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Wind power and big birds

Power from windmills is supposed to be great for the environment. But it's not. First, big wind farms are gobbling out vast areas of the West that until now were relatively undisturbed, sitting there as grazing land or farm fields, or as scenery. Then there's the deadly effect on birds.

Power from windmills is supposed to be great for the environment. But it's not.

First, big wind farms are gobbling out vast areas of the West that until now were relatively undisturbed, sitting there as grazing land or farm fields, or as scenery.

Then there's the deadly effect on birds. The American Bird Conservancy says golden eagles, whooping cranes and a species of sage grouse are especially in danger from wind developments in the West.

The group reports that according to the U.S. Fish and Wildlife Service, more than 400,000 birds a year are killed when they are struck by the fast-moving blades of wind turbines.

"This figure is expected to rise significantly, and will likely eventually pass the million mark as wind power becomes increasingly ubiquitous under a Department of Energy plan to supply 20 percent of America's power through wind by 2030," the group says in a statement to the press.

The blades are not the only problem. As wind farms are developed in the desolate places where the wind is the strongest and most steady, additional transmission lines have to be strung across the West. The conservation group says large birds such as whooping... more [truncated due to possible copyright]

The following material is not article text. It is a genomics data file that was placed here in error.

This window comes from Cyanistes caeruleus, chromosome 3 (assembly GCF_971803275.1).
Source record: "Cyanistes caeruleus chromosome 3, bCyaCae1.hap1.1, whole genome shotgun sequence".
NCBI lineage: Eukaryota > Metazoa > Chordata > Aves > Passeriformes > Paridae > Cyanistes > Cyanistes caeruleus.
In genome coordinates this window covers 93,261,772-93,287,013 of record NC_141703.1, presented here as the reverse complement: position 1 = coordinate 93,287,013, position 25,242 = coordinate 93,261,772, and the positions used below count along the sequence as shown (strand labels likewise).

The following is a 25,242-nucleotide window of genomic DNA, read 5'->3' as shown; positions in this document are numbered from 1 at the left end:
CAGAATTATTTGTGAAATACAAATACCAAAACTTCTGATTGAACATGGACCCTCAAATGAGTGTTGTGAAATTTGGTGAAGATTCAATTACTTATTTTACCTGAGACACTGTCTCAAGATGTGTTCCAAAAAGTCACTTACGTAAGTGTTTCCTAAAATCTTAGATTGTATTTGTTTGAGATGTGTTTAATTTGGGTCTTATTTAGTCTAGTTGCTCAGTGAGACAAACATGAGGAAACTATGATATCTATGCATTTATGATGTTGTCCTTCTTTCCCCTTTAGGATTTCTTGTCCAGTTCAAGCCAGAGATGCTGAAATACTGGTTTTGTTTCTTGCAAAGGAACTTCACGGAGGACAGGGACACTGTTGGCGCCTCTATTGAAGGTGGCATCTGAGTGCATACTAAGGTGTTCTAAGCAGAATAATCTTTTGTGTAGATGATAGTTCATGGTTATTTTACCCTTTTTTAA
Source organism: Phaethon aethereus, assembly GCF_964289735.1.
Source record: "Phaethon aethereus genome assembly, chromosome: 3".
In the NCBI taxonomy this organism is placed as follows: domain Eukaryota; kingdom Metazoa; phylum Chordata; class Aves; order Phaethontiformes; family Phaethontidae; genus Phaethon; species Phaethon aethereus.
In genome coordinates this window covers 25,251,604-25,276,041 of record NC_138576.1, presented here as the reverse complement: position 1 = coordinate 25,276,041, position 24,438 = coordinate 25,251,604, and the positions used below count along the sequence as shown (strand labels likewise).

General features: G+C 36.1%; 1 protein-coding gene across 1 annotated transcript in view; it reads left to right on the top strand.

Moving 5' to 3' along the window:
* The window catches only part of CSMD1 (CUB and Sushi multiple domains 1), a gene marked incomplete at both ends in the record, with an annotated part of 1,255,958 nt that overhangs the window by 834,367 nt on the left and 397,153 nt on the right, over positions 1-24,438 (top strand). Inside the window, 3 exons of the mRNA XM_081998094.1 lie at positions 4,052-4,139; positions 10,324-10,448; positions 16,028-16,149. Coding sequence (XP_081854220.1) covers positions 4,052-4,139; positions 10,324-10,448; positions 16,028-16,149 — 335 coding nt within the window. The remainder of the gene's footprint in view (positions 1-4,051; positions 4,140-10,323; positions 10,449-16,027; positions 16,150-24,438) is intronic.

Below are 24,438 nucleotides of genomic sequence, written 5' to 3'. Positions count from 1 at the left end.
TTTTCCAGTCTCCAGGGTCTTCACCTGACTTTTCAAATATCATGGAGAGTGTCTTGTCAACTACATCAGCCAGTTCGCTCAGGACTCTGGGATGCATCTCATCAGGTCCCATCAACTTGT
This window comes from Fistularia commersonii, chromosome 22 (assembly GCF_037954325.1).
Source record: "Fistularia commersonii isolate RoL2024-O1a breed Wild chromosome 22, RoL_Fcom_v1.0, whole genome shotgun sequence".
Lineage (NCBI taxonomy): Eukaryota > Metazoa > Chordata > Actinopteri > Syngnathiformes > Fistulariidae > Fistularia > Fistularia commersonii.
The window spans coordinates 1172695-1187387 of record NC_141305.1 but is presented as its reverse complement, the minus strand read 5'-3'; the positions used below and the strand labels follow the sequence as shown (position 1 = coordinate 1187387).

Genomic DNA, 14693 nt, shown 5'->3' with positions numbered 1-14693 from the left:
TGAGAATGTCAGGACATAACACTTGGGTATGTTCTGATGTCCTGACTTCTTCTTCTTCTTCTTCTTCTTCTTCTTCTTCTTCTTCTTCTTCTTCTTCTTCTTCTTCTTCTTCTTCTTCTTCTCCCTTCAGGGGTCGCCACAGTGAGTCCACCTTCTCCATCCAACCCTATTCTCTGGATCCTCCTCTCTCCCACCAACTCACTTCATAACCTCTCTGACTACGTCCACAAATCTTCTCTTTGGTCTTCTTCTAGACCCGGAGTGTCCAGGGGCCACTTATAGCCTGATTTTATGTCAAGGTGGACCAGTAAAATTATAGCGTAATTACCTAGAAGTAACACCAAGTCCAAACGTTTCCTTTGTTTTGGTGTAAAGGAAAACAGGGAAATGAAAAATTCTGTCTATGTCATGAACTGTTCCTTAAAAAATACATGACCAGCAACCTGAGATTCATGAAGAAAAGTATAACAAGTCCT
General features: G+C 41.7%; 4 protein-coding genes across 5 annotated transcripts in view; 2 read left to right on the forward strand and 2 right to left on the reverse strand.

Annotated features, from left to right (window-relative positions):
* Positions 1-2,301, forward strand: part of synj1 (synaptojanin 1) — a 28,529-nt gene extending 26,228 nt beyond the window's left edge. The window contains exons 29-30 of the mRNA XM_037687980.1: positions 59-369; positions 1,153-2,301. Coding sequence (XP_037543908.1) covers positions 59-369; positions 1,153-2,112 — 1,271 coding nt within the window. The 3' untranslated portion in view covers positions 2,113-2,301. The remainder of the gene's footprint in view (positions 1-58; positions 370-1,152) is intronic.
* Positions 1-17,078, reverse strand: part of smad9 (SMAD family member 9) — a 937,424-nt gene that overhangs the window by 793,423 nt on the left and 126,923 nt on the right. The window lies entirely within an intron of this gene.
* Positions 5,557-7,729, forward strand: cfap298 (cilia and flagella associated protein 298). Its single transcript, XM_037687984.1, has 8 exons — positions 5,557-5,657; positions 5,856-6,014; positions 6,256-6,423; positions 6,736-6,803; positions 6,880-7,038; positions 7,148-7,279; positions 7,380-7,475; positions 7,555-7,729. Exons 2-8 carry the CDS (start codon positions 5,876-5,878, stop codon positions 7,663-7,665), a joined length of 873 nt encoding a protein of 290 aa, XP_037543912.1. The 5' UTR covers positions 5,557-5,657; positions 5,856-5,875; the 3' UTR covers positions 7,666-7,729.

Power from windmills is supposed to be great for the environment. But it's not.

First, big wind farms are gobbling out vast areas of the West that until now were relatively undisturbed, sitting there as grazing land or farm fields, or as scenery.

Then there's the deadly effect on birds. The American Bird Conservancy says golden eagles, whooping cranes and a species of sage grouse are especially in danger from wind developments in the West.

The group reports that according to the U.S. Fish and Wildlife Service, more than 400,000 birds a year are killed when they are struck by the fast-moving blades of wind turbines.

"This figure is expected to rise significantly, and will likely eventually pass the million mark as wind power becomes increasingly ubiquitous under a Department of Energy plan to supply 20 percent of America's power through wind by 2030," the group says in a statement to the press.

The blades are not the only problem. As wind farms are developed in the desolate places where the wind is the strongest and most steady, additional transmission lines have to be strung across the West. The conservation group says large birds such as whooping cranes, whose migration takes them across the places where transmission lines will have to go, are killed as they hit the wires.

The American Bird Conservancy urges improvements in the design of turbines and towers to minimize the damage. But even if that's done, large wind farms still will mar the landscape and disrupt the feeding areas of migratory birds. And nothing can be done about transmission wires.

None of that would even come up as a problem if the nation, and states including Oregon, had taken a sensible approach to energy production that doesn't dam up more rivers and put out more emissions.

It would have been smarter to encourage small generating stations closer to cities, powered by natural gas or the new generation of nuclear stations. And in rural areas where the wind is steady, households can make use of individual generators that are cylindrical and have no bird-chopping blades.


Source: http://www.democratherald.c...

JAN 3 2011
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